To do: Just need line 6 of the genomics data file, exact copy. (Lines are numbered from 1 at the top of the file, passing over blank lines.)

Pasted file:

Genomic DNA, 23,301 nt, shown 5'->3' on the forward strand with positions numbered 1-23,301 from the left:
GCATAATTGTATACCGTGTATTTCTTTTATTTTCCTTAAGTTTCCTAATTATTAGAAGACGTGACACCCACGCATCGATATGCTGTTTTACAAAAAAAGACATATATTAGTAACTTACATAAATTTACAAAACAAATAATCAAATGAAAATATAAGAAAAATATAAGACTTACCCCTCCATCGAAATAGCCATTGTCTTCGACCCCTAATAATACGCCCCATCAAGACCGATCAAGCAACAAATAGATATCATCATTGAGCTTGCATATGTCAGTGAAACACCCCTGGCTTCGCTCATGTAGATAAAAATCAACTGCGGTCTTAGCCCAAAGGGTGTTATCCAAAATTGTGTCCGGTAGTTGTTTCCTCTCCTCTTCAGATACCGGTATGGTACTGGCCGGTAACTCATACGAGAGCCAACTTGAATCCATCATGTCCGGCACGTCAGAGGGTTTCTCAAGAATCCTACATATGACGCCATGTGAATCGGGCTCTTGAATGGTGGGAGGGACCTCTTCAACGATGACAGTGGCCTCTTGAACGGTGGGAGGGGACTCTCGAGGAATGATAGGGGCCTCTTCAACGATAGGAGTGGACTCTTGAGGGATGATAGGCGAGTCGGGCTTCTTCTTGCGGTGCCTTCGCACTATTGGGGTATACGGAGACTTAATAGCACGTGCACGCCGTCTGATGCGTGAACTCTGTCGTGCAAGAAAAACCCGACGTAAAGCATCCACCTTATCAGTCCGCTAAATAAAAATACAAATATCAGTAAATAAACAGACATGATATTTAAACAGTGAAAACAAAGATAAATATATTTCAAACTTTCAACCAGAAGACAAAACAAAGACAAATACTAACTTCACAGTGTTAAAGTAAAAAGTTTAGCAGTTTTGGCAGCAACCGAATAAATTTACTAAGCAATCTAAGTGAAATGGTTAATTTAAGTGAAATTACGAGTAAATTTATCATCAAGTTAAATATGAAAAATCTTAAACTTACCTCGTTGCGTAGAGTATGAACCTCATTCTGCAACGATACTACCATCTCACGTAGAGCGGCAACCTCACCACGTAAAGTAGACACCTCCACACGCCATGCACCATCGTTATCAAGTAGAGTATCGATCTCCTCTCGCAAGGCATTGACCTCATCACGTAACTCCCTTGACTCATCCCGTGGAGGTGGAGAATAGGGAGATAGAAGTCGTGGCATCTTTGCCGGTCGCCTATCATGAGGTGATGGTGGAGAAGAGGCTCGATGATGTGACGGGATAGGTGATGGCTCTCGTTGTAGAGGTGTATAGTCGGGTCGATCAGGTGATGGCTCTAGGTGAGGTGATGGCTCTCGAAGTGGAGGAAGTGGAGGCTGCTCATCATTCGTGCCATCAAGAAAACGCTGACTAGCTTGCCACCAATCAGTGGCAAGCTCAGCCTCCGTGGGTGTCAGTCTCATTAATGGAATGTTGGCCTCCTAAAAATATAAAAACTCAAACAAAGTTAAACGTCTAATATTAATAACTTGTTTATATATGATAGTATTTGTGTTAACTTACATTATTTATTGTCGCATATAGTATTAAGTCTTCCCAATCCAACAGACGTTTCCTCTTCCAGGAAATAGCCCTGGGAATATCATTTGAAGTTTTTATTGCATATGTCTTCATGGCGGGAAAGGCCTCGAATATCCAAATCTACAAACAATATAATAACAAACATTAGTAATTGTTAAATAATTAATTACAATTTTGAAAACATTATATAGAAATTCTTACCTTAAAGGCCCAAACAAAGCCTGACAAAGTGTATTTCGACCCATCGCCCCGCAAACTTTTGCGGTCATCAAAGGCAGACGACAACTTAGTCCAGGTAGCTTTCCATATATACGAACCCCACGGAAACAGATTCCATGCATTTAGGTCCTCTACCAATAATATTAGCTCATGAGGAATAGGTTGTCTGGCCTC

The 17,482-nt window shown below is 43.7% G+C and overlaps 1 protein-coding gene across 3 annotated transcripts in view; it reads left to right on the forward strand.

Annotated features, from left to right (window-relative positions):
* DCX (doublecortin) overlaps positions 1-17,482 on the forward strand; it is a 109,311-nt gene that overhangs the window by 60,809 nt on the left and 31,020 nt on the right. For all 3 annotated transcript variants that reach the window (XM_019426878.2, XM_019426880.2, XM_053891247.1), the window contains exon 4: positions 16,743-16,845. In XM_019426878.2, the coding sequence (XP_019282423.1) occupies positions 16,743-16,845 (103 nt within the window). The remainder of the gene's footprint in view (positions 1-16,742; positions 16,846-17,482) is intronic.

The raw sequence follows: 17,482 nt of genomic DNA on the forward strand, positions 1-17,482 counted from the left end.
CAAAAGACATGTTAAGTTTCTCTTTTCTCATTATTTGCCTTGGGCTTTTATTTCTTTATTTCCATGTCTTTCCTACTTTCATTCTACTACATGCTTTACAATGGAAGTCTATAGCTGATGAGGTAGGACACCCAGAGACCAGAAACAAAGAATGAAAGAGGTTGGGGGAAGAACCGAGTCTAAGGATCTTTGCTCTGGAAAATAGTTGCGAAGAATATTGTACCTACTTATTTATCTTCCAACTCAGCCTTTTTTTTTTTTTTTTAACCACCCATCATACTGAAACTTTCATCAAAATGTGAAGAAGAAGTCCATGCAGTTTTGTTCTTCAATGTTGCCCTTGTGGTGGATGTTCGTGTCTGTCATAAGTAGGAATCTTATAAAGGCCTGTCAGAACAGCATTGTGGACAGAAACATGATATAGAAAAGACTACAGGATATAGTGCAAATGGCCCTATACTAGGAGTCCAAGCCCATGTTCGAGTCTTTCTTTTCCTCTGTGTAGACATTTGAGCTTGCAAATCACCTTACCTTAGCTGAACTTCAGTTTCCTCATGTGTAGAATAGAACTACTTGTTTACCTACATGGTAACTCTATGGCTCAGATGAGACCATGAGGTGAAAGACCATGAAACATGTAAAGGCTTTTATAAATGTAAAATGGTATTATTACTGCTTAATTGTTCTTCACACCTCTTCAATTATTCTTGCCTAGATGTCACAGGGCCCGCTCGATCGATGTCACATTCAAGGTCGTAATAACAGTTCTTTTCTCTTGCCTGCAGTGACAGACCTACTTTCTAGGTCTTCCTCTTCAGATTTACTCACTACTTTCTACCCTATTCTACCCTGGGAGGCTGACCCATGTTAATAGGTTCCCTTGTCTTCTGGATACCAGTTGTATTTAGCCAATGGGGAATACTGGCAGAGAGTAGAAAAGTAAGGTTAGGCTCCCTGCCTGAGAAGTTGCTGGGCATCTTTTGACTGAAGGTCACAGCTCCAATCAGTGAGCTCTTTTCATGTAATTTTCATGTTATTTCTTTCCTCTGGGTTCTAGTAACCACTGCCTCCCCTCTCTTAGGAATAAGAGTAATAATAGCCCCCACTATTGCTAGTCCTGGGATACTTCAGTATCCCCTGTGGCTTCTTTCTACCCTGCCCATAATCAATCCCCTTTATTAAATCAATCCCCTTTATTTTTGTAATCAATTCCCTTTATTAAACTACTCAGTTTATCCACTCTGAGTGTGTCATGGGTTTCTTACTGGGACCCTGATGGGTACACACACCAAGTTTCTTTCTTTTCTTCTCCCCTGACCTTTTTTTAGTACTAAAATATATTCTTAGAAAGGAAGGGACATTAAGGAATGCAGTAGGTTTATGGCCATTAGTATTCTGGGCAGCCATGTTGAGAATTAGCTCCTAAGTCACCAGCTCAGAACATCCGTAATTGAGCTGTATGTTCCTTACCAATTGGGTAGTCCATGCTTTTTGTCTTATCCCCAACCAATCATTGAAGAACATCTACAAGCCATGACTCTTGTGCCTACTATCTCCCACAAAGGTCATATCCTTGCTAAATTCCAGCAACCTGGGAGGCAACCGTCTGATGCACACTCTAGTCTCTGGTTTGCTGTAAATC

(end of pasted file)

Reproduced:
The raw sequence follows: 17,482 nt of genomic DNA on the forward strand, positions 1-17,482 counted from the left end.